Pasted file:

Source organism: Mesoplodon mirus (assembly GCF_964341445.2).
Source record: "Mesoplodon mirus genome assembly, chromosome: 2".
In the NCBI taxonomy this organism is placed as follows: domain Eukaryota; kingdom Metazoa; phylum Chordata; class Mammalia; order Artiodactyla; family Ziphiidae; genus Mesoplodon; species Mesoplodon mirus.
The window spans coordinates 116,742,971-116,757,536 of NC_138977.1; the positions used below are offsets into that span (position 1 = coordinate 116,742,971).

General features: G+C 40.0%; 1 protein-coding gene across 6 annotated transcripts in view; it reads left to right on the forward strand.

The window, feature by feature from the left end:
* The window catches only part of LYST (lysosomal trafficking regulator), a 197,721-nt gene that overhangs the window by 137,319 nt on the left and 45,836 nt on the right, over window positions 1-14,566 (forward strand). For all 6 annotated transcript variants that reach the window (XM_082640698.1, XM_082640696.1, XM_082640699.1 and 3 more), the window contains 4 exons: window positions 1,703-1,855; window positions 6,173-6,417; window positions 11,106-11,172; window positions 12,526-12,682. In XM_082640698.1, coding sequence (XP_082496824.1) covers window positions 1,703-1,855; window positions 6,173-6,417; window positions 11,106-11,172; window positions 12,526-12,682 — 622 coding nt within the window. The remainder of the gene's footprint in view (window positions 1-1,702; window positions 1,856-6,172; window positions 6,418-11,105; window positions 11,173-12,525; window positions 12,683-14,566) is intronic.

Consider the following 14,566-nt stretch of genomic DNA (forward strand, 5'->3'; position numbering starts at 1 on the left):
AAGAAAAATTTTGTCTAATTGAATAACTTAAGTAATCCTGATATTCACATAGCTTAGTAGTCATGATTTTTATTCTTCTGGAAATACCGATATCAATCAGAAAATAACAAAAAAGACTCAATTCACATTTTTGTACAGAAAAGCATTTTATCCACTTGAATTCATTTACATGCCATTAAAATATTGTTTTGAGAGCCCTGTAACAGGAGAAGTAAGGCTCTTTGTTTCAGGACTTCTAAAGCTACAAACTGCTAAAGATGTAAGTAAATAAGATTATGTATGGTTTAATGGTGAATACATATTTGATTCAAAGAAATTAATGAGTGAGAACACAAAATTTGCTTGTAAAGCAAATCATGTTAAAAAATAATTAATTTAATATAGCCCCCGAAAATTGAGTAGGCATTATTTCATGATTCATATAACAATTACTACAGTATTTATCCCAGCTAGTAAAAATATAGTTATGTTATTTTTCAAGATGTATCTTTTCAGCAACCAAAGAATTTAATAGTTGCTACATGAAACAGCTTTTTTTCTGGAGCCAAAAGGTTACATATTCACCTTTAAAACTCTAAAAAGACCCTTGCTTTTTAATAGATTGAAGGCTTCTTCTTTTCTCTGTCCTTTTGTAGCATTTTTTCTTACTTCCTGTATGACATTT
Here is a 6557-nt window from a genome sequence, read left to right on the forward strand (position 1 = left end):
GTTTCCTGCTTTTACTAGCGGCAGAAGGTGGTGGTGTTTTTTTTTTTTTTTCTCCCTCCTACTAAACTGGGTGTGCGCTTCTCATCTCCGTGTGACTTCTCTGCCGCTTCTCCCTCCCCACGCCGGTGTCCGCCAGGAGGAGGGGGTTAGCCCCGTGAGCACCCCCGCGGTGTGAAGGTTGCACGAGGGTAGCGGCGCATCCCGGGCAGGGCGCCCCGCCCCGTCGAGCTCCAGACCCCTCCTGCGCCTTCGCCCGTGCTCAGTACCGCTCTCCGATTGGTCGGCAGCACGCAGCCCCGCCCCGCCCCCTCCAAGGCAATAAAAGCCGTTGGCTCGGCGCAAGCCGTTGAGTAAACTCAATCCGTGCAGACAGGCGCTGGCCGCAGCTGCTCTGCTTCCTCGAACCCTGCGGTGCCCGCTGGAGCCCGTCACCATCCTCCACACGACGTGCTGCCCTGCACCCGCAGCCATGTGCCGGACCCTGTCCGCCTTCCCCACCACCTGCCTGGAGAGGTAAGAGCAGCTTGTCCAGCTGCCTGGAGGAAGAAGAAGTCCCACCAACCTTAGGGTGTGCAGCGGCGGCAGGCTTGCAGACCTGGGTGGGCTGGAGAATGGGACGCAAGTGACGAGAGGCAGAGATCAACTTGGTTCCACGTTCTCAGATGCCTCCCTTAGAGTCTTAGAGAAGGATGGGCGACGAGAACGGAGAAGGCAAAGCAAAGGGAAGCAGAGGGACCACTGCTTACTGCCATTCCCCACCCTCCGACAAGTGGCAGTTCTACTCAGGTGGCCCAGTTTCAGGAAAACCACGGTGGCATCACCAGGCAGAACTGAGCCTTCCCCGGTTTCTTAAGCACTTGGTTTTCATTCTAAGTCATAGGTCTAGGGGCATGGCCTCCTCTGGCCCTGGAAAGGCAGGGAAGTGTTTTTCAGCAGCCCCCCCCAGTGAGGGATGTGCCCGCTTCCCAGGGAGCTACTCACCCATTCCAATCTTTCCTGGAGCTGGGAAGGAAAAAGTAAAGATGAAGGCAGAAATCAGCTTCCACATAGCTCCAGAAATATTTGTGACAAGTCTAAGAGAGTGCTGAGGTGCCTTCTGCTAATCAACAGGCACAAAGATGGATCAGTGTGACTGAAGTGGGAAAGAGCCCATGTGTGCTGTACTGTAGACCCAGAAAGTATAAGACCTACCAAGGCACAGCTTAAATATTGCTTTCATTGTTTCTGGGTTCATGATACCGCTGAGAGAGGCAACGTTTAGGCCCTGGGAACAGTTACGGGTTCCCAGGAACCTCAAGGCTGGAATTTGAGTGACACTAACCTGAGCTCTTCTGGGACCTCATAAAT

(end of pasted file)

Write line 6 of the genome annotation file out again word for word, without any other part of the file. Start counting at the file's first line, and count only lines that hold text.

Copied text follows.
The window, feature by feature from the left end: